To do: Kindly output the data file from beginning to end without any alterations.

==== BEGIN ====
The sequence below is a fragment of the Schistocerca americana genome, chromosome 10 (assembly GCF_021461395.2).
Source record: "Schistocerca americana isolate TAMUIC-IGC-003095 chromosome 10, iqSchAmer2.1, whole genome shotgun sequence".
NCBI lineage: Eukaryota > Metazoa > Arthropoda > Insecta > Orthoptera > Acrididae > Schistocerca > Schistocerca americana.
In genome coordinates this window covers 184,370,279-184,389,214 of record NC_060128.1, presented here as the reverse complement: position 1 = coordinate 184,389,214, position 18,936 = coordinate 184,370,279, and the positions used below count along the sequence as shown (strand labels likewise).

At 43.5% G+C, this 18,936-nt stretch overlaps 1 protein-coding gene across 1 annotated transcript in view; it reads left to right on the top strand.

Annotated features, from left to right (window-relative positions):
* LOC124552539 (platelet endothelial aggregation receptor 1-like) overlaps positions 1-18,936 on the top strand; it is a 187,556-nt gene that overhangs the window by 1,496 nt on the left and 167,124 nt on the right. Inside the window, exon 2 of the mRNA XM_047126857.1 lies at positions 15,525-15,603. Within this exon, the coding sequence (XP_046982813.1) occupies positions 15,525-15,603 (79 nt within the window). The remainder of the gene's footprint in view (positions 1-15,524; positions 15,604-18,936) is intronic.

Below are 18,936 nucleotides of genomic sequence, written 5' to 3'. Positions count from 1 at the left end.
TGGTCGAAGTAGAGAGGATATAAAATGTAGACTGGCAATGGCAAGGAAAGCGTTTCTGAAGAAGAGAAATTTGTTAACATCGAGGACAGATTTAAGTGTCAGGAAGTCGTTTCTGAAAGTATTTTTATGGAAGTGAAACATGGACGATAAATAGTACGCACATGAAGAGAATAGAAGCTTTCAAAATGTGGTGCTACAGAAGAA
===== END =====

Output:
The sequence below is a fragment of the Schistocerca americana genome, chromosome 10 (assembly GCF_021461395.2).
Source record: "Schistocerca americana isolate TAMUIC-IGC-003095 chromosome 10, iqSchAmer2.1, whole genome shotgun sequence".
NCBI lineage: Eukaryota > Metazoa > Arthropoda > Insecta > Orthoptera > Acrididae > Schistocerca > Schistocerca americana.
In genome coordinates this window covers 184,370,279-184,389,214 of record NC_060128.1, presented here as the reverse complement: position 1 = coordinate 184,389,214, position 18,936 = coordinate 184,370,279, and the positions used below count along the sequence as shown (strand labels likewise).

At 43.5% G+C, this 18,936-nt stretch overlaps 1 protein-coding gene across 1 annotated transcript in view; it reads left to right on the top strand.

Annotated features, from left to right (window-relative positions):
* LOC124552539 (platelet endothelial aggregation receptor 1-like) overlaps positions 1-18,936 on the top strand; it is a 187,556-nt gene that overhangs the window by 1,496 nt on the left and 167,124 nt on the right. Inside the window, exon 2 of the mRNA XM_047126857.1 lies at positions 15,525-15,603. Within this exon, the coding sequence (XP_046982813.1) occupies positions 15,525-15,603 (79 nt within the window). The remainder of the gene's footprint in view (positions 1-15,524; positions 15,604-18,936) is intronic.

Below are 18,936 nucleotides of genomic sequence, written 5' to 3'. Positions count from 1 at the left end.
TGGTCGAAGTAGAGAGGATATAAAATGTAGACTGGCAATGGCAAGGAAAGCGTTTCTGAAGAAGAGAAATTTGTTAACATCGAGGACAGATTTAAGTGTCAGGAAGTCGTTTCTGAAAGTATTTTTATGGAAGTGAAACATGGACGATAAATAGTACGCACATGAAGAGAATAGAAGCTTTCAAAATGTGGTGCTACAGAAGAA